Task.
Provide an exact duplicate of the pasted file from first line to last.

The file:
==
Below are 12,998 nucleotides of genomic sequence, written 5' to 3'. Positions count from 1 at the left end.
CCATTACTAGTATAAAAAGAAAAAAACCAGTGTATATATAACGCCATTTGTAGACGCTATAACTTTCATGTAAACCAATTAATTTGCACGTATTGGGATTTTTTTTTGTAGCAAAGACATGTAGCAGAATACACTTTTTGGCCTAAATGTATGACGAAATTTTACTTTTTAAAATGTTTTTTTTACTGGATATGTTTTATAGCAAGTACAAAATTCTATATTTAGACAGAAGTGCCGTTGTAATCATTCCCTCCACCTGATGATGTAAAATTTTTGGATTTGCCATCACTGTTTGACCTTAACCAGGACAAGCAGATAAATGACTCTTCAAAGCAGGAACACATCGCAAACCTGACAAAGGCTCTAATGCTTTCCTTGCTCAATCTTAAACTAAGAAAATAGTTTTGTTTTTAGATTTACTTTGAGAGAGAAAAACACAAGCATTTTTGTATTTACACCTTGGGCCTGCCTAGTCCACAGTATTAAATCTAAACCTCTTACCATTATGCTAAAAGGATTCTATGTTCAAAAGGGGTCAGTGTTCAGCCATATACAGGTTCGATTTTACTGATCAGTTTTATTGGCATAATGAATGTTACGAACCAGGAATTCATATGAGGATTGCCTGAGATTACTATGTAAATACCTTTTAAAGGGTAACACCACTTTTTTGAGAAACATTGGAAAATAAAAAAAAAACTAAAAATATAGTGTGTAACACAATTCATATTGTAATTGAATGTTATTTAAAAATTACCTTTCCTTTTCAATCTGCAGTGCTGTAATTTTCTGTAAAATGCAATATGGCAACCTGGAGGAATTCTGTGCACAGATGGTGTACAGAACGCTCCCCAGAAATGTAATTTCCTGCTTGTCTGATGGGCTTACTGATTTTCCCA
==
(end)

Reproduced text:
Below are 12,998 nucleotides of genomic sequence, written 5' to 3'. Positions count from 1 at the left end.
CCATTACTAGTATAAAAAGAAAAAAACCAGTGTATATATAACGCCATTTGTAGACGCTATAACTTTCATGTAAACCAATTAATTTGCACGTATTGGGATTTTTTTTTGTAGCAAAGACATGTAGCAGAATACACTTTTTGGCCTAAATGTATGACGAAATTTTACTTTTTAAAATGTTTTTTTTACTGGATATGTTTTATAGCAAGTACAAAATTCTATATTTAGACAGAAGTGCCGTTGTAATCATTCCCTCCACCTGATGATGTAAAATTTTTGGATTTGCCATCACTGTTTGACCTTAACCAGGACAAGCAGATAAATGACTCTTCAAAGCAGGAACACATCGCAAACCTGACAAAGGCTCTAATGCTTTCCTTGCTCAATCTTAAACTAAGAAAATAGTTTTGTTTTTAGATTTACTTTGAGAGAGAAAAACACAAGCATTTTTGTATTTACACCTTGGGCCTGCCTAGTCCACAGTATTAAATCTAAACCTCTTACCATTATGCTAAAAGGATTCTATGTTCAAAAGGGGTCAGTGTTCAGCCATATACAGGTTCGATTTTACTGATCAGTTTTATTGGCATAATGAATGTTACGAACCAGGAATTCATATGAGGATTGCCTGAGATTACTATGTAAATACCTTTTAAAGGGTAACACCACTTTTTTGAGAAACATTGGAAAATAAAAAAAAAACTAAAAATATAGTGTGTAACACAATTCATATTGTAATTGAATGTTATTTAAAAATTACCTTTCCTTTTCAATCTGCAGTGCTGTAATTTTCTGTAAAATGCAATATGGCAACCTGGAGGAATTCTGTGCACAGATGGTGTACAGAACGCTCCCCAGAAATGTAATTTCCTGCTTGTCTGATGGGCTTACTGATTTTCCCA